I can recall how taken back I was, in my fourth grade science class, when I first became aware of this almost magical phenomena of an ugly, old caterpillar becoming a beautiful butterfly. Of course at that age I had a very hard time understanding the whole biological time-clock thing and more so a greater problem pronouncing the word by which this natural process was know: "metamorphosis."
Miss Black had taken an old ten-gallon fish tank that had a crack in the bottom and, with the class' assistance, turned it into a wonderful display of natural beauty. As we went through the various steps of this project in the biological sciences, there seemed very little I picked up of Miss Black's hints of "metamorphosis." Inside the tank, we had placed a little potting soil, various grasses and plant life. Then the surprise: Miss Black introduced us to "Gloria," the caterpillar.
Gloria arrived in a small Tupperware container that Miss Black apparently had brought from her kitchen at home. On top was a piece of cheesecloth held in place by a large rubber band. Once she had removed this covering, she gently reached into the container and brought out her little friend. She then invited each row to come forward to get a closer look.
What an ugly caterpillar, I thought to myself.
As I looked around the group that had accompanied me, I could immediately tell they must have the same thought. A few of their faces were all scrunched up. Others had lifted their eye brows high on their foreheads. And one of the girls had actually covered her eyes with her hands.
After the entire class had had the opportunity to view Gloria's somewhat horrific looks, Miss Black stepped over to the side table where the old fish-tank-turned-natural-habitat set. She then graciously placed Gloria on one of the broad leaves of a plant. Gloria seemed to like her new surroundings. She immediately began to crawl down the leaf and onto the stem and on to the grass below.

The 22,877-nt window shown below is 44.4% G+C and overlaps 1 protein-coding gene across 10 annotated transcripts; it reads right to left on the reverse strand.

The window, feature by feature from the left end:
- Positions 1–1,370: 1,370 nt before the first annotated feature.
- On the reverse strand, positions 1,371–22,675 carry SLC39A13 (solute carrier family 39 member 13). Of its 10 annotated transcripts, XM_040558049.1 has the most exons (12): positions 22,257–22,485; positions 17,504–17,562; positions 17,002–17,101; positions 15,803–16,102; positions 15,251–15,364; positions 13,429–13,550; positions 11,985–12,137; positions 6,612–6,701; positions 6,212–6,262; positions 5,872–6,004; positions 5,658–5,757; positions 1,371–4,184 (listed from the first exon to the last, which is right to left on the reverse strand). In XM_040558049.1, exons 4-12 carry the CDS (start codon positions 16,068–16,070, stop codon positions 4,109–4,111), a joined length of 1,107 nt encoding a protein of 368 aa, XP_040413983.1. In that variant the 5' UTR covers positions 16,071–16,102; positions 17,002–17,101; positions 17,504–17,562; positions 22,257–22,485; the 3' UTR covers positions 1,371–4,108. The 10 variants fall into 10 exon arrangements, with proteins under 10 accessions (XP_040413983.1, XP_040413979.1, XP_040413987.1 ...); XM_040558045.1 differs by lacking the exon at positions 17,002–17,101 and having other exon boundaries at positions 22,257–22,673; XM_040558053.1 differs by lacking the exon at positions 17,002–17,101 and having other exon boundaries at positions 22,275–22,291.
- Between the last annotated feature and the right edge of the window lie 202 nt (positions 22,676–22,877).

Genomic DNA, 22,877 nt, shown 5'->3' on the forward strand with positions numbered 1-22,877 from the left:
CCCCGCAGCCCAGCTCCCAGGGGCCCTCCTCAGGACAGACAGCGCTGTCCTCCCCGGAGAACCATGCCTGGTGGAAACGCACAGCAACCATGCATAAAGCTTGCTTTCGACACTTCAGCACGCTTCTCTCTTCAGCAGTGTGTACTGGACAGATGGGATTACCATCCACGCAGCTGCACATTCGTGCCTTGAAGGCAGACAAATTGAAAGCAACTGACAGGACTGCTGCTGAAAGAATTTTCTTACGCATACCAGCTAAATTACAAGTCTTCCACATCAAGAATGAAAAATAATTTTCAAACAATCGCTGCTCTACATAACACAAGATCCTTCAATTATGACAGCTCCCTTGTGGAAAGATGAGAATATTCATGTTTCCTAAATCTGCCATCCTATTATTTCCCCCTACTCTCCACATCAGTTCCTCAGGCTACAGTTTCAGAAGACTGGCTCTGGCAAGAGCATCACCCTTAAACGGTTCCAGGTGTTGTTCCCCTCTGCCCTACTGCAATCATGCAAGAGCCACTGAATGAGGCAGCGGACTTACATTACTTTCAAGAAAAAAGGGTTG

Over the next few days we had the responsibility to check on Gloria and then to write in a journal what we had seen. Miss Black had also instructed us to be sure to jot down anything unusual that we might see. After several days of just seeing Gloria eat the foliage and crawling around all over the grasses and plants, a few of us seemed to be getting bored with the whole thing. What else does a caterpillar do? After all, all it seems to want to do is eat, crawl, eat, crawl, eat, and crawl.
At the end of that week, most of us were getting a little restless about our science project and really didn't think a whole lot about Gloria. Before leaving school on Friday, I had gone over to the cage and could see that Gloria was moving a little slower than usual and was beginning to crawl up a dry stick we had placed in one corner of the tank. She climbed up slowly and seemed to be inspecting every little bump and crag. I returned quickly to my desk and made an entry in my journal of what I had seen.
Over the weekend I was way too busy riding my homemade skateboard and playing a few games of marbles with the neighborhood guys. I don't recall thinking too much about Gloria that weekend at all. After all, play-time was way more important than some old school science project. Who'd want to think about schoolwork on a weekend anyway?
Finally it was back to school on Monday as usual. Gary, my buddy from up the street, Jim, a guy from a couple streets over and I always walked to school a few blocks away. The three of us happened to be in Miss Black's class. During our walk that morning, I had asked them if they had seen what Gloria had been doing just before we all left the classroom on the past Friday. Gary said he wasn't really that concerned about Gloria anymore. Jim said that he had just kind of looked in the tank as he passed by on his way out of the room but hadn't really seen Gloria at all.